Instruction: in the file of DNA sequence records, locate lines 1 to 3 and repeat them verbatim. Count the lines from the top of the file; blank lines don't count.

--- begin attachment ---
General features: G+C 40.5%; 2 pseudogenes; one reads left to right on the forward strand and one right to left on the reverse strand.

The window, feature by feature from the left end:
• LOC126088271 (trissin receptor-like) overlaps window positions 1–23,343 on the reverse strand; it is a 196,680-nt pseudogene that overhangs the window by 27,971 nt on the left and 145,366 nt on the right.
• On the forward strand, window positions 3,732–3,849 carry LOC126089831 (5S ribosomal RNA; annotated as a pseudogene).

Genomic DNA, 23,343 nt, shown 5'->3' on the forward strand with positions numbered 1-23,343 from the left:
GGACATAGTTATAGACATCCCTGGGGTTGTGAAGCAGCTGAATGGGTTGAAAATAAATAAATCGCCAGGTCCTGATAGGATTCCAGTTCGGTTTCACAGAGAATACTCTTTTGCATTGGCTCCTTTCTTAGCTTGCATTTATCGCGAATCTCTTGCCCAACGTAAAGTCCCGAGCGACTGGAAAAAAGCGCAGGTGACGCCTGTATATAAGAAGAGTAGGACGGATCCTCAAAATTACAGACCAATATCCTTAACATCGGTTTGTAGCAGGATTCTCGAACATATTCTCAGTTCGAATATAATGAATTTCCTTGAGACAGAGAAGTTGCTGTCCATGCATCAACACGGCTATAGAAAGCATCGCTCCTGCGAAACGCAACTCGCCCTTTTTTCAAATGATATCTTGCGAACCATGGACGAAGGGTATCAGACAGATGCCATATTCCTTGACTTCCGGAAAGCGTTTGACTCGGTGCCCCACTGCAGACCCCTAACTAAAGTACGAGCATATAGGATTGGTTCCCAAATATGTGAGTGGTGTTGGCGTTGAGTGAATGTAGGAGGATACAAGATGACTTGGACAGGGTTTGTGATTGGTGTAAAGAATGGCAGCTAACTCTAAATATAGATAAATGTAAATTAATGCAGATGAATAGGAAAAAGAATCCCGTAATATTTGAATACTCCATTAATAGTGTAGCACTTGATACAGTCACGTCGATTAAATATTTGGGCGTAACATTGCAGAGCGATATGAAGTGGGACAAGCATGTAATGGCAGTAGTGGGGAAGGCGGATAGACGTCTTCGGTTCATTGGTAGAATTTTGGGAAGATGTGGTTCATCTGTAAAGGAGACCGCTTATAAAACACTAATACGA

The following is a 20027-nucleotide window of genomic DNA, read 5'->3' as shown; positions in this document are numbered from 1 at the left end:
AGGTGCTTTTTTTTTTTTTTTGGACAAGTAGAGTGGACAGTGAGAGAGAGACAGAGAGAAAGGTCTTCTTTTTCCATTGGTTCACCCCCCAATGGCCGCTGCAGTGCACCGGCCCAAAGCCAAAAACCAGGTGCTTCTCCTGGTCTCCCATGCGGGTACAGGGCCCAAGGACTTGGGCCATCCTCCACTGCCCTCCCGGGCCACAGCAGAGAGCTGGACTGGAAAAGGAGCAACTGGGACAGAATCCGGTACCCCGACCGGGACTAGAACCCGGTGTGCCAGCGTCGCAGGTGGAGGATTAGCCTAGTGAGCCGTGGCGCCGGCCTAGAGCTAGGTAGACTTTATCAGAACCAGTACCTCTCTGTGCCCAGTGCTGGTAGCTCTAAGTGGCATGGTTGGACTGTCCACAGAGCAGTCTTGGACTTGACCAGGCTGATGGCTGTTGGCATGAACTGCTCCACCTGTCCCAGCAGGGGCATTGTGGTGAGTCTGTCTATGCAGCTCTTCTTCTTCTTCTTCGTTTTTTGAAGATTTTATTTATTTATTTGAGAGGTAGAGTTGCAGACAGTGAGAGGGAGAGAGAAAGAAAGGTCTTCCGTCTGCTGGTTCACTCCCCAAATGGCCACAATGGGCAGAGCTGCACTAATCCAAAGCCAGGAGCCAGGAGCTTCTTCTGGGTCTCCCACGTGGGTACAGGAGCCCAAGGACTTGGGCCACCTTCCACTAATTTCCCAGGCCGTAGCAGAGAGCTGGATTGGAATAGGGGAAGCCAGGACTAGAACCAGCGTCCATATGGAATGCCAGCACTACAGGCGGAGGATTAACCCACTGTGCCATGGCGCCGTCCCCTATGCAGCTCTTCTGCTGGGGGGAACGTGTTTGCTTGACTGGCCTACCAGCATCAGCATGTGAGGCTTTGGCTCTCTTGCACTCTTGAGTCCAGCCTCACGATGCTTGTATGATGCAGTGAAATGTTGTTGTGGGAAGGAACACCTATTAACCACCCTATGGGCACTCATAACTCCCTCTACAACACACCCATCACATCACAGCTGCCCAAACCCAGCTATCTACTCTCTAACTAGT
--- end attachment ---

General features: G+C 40.5%; 2 pseudogenes; one reads left to right on the forward strand and one right to left on the reverse strand.

The window, feature by feature from the left end:
• LOC126088271 (trissin receptor-like) overlaps window positions 1–23,343 on the reverse strand; it is a 196,680-nt pseudogene that overhangs the window by 27,971 nt on the left and 145,366 nt on the right.